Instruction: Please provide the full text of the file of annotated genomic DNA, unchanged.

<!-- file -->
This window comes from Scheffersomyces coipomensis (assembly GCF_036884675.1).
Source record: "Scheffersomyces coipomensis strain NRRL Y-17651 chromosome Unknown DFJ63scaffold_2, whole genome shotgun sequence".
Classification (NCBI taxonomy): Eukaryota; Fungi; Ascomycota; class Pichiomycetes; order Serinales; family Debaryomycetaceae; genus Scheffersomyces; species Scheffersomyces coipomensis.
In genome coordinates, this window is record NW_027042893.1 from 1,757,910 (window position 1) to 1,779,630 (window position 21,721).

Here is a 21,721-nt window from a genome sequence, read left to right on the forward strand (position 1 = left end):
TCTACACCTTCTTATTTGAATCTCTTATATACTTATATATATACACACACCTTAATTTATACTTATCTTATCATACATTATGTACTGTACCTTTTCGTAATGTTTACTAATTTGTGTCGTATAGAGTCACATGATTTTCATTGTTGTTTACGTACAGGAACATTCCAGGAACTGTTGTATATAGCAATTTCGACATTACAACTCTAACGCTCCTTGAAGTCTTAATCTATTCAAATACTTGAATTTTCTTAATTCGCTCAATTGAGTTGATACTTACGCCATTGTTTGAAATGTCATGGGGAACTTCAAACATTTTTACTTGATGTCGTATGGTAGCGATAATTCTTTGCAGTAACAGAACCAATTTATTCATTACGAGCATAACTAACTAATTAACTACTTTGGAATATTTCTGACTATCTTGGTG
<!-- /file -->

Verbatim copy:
This window comes from Scheffersomyces coipomensis (assembly GCF_036884675.1).
Source record: "Scheffersomyces coipomensis strain NRRL Y-17651 chromosome Unknown DFJ63scaffold_2, whole genome shotgun sequence".
Classification (NCBI taxonomy): Eukaryota; Fungi; Ascomycota; class Pichiomycetes; order Serinales; family Debaryomycetaceae; genus Scheffersomyces; species Scheffersomyces coipomensis.
In genome coordinates, this window is record NW_027042893.1 from 1,757,910 (window position 1) to 1,779,630 (window position 21,721).

Here is a 21,721-nt window from a genome sequence, read left to right on the forward strand (position 1 = left end):
TCTACACCTTCTTATTTGAATCTCTTATATACTTATATATATACACACACCTTAATTTATACTTATCTTATCATACATTATGTACTGTACCTTTTCGTAATGTTTACTAATTTGTGTCGTATAGAGTCACATGATTTTCATTGTTGTTTACGTACAGGAACATTCCAGGAACTGTTGTATATAGCAATTTCGACATTACAACTCTAACGCTCCTTGAAGTCTTAATCTATTCAAATACTTGAATTTTCTTAATTCGCTCAATTGAGTTGATACTTACGCCATTGTTTGAAATGTCATGGGGAACTTCAAACATTTTTACTTGATGTCGTATGGTAGCGATAATTCTTTGCAGTAACAGAACCAATTTATTCATTACGAGCATAACTAACTAATTAACTACTTTGGAATATTTCTGACTATCTTGGTG